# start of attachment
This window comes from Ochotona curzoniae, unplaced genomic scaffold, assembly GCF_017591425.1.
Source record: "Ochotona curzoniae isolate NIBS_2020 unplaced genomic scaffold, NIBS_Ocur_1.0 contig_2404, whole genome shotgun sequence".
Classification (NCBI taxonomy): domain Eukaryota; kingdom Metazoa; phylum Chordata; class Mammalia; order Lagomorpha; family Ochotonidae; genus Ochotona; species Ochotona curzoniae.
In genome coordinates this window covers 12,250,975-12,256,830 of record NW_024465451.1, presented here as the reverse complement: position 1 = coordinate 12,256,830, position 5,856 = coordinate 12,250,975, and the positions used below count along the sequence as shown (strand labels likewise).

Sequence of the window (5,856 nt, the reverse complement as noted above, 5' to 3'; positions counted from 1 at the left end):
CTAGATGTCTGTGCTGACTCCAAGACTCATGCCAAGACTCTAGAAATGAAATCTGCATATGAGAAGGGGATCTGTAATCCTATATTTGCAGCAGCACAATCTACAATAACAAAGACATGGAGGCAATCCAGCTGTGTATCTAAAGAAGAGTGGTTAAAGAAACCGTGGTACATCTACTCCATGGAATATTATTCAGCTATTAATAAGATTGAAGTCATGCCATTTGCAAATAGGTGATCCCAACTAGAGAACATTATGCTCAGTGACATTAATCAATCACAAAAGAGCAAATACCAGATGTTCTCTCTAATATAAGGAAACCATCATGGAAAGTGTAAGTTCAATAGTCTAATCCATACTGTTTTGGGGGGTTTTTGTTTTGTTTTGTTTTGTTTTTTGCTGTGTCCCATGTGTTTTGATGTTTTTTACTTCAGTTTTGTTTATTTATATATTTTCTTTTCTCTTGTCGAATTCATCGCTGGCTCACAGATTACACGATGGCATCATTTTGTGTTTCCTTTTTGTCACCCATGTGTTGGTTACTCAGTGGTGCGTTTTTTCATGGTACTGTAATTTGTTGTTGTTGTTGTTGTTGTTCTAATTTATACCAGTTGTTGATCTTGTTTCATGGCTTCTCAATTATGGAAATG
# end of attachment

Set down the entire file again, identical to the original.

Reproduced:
This window comes from Ochotona curzoniae, unplaced genomic scaffold, assembly GCF_017591425.1.
Source record: "Ochotona curzoniae isolate NIBS_2020 unplaced genomic scaffold, NIBS_Ocur_1.0 contig_2404, whole genome shotgun sequence".
Classification (NCBI taxonomy): domain Eukaryota; kingdom Metazoa; phylum Chordata; class Mammalia; order Lagomorpha; family Ochotonidae; genus Ochotona; species Ochotona curzoniae.
In genome coordinates this window covers 12,250,975-12,256,830 of record NW_024465451.1, presented here as the reverse complement: position 1 = coordinate 12,256,830, position 5,856 = coordinate 12,250,975, and the positions used below count along the sequence as shown (strand labels likewise).

Sequence of the window (5,856 nt, the reverse complement as noted above, 5' to 3'; positions counted from 1 at the left end):
CTAGATGTCTGTGCTGACTCCAAGACTCATGCCAAGACTCTAGAAATGAAATCTGCATATGAGAAGGGGATCTGTAATCCTATATTTGCAGCAGCACAATCTACAATAACAAAGACATGGAGGCAATCCAGCTGTGTATCTAAAGAAGAGTGGTTAAAGAAACCGTGGTACATCTACTCCATGGAATATTATTCAGCTATTAATAAGATTGAAGTCATGCCATTTGCAAATAGGTGATCCCAACTAGAGAACATTATGCTCAGTGACATTAATCAATCACAAAAGAGCAAATACCAGATGTTCTCTCTAATATAAGGAAACCATCATGGAAAGTGTAAGTTCAATAGTCTAATCCATACTGTTTTGGGGGGTTTTTGTTTTGTTTTGTTTTGTTTTTTGCTGTGTCCCATGTGTTTTGATGTTTTTTACTTCAGTTTTGTTTATTTATATATTTTCTTTTCTCTTGTCGAATTCATCGCTGGCTCACAGATTACACGATGGCATCATTTTGTGTTTCCTTTTTGTCACCCATGTGTTGGTTACTCAGTGGTGCGTTTTTTCATGGTACTGTAATTTGTTGTTGTTGTTGTTGTTGTTCTAATTTATACCAGTTGTTGATCTTGTTTCATGGCTTCTCAATTATGGAAATG